Footage from a 50′ 8mm reel.
From the the Boston Athletic Association’s website:
* there were 167 entrants in the 1950 Boston Marathon.
* “The extent of the foreign dominance began to deepen as the Korean contingent of Kee Yong Ham, Kil Yoon Song, and Yun Chi Choi finished 1-2-3 respectively. Nicknamed “Swift Premium” by the race writers, Kil was ranked only third on the Korean team, behind their national champion and Olympian Yun Chi Choi. However, Kil, who built an overwhelming advantage between miles 12 and 21, walked four times along the final four miles, before finishing first in 2:32:39.”
The Cohasset Skippers visiting Spillane Field in Wareham, Massachusetts to take on the hometown Vikings. Footage digitized from 16 MM film.
Footage shot at Wareham and Buzzards Bay Massachusetts during Wareham’s Bicentennial in 1939. Footage preserved at Wareham Public Library and digitized in the winter of 2013 under care of historian/author Lynda Ames. Digitized at masshistory.
Onset History Discussion from August 12th, 2003 – from the Wareham Public Library Audio Archive
Ed Staples answers questions about his studies of local native history at the Wareham Middle School in late 1991. From the Wareham Public Library Audio Archives
Edward Rowe Snow recites the famous ghost story of Fort Warren in Boston Harbor – the Lady in Black on “The Michael Ambrosino Show,” on WGBH in Boston, 1970.
If you’ve ever searched for interesting Massachusetts history videos on YouTube you’ve surely come across the work of M. L. Baron. He’s digitized and uploaded an exceptional collection of videos many of which feature southeastern Massachusetts from the 1920’s on. One thing is certain, many of these videos could be locked in a storage container, damaged by neglect, or worse, not saved at all – his collection being available to the public by his work is certainly a great contribution to the documentation, in its exclusive regional rarity, of not only our times but the times of our parents, grandparents and great-grandparents as well. M. L. Baron is an award winning videographer and photographer. He also operates The West Island Weather Station near the Cape Cod Canal, in Fairhaven, MA.
Below is a video from M. L. Baron’s YouTube Channel on the Hurricane of 1938:
M. L. Baron’s “About Me” from www.westislandweather.com : MLBaron is a Certified SkyWarn Weather Spotter (ID 11-070) and maintains the West Island Weather Station KA1WBH. He comes from a decorated military family . An accomplished artist, Baron practices in varied media from the old American Folk Art of Scrimshaw, to award winning videos and photography. He is also a recognized scrimshaw & antique ivory appraiser specializing in counterfeit detection. Living on West Island, Fairhaven,MA offers an abundance of subject matter. With every changing season along the shore or inside the West Island State Reservation, an opportunity for a special photo is never hard to come by. This small island is located near the Cape Cod Canal and Martha’s Vineyard, MA. West Island is small enough to fit inside New York’s Central Park.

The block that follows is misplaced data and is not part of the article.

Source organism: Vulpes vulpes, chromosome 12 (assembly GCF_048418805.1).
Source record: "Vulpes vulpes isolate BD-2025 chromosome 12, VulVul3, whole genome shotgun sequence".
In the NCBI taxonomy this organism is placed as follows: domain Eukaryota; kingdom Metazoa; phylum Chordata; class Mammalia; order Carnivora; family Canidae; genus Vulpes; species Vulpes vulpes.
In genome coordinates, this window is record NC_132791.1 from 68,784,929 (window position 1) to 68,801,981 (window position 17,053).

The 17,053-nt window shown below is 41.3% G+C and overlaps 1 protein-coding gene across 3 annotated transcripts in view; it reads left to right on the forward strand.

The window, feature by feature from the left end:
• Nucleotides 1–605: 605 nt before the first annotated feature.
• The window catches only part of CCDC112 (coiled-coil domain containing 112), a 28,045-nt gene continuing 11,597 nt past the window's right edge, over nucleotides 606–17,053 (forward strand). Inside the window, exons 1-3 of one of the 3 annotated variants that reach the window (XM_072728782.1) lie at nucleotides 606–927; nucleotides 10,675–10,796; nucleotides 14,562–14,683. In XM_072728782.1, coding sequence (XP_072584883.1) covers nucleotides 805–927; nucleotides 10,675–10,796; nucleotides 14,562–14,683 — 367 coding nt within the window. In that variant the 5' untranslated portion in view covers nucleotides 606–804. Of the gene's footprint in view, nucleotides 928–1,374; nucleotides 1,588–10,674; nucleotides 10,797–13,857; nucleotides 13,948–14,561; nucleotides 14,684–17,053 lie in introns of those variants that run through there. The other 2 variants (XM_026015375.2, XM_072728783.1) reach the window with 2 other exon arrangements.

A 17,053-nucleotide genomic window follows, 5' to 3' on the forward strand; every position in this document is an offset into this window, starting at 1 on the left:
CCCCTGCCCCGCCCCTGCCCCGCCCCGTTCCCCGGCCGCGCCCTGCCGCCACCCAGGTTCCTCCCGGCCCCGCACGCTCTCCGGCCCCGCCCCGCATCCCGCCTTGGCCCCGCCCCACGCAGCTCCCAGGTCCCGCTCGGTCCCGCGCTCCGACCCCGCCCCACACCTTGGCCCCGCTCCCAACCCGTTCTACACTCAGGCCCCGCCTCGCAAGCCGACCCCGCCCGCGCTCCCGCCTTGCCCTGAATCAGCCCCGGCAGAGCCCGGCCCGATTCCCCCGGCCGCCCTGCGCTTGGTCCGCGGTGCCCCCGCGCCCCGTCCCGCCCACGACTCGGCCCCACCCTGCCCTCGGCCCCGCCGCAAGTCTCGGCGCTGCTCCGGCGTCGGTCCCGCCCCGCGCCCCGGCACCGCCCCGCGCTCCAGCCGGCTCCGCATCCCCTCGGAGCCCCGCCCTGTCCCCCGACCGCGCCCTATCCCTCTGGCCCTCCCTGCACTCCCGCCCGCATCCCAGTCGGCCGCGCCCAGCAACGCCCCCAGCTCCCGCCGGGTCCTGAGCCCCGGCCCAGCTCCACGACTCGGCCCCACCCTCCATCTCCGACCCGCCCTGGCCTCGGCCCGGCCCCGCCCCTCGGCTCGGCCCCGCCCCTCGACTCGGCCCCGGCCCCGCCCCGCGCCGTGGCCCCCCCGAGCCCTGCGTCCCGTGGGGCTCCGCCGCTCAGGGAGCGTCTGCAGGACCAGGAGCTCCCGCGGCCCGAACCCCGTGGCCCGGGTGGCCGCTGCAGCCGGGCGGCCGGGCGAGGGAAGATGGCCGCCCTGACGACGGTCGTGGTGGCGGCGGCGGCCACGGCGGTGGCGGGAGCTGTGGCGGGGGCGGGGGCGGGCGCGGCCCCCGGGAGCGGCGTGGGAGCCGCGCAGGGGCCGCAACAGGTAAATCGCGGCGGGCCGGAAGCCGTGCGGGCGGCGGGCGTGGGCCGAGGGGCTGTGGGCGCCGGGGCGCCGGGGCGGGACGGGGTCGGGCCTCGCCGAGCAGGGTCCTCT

The Gay Head was built in 1891 in Philadelphia for the New Bedford, Martha’s Vineyard, and Nantucket Steamboat Co.
The Gay Head was 701 tons, 203 feet long, 34 foot beam, a draft of 5½ feet, with encased paddlewheels.
It was the largest sidewheeler ever operated by the company.
According to a 1961 Vineyard Gazette article:
“Her social hall, ladies’ saloon and toilet rooms were “all fitted in the Neapolitan style, with gold trimmings.” The woodwork was of cherry, and the side seats in the cabins were covered with maroon plush upholstering. The social hall deck was laid with black walnut and maple – its size, too, was imposing, for its length was 50 feet. Above the main deck were the forward promenade and upper saloon, reached fore and aft by “richly carved staircases.” Five state rooms on each side were furnished with willow furniture. The Gay Head could boast a hurricane deck extending from the stern to the pilot house; this was something earlier steamers had lacked.”
The Gay Head was commanded in 1891 by Capt. A. P. Bartow and Capt. G. L. Daggett, and later by Capt. Charles H. Fishback of Nantucket, Capt. Charles H. Coulter (resigned 1909), and Capt. J. W. Merriman.
In July 1898, the Gay Head collided with the steamer while crossing Vineyard Sound in a dense fog. The Nantucket’s bow was badly damaged in the accident.
The Gay Head operated until 1924, after 33 years of operation.
During the Victorian era most families did not have photos of themselves or their children. To remember the face of a lost loved one a family would hire a photographer to take a photograph of the deceased family member with the deceased person or a photograph of the deceased person alone. In many cases they’d stage a scene where the deceased person was set up into a position to feign life. In other cases photographs were taken of the deceased person on their death bed or in their casket – and in still other cases a parent might cover themselves in a banket and hold the deceased person in position.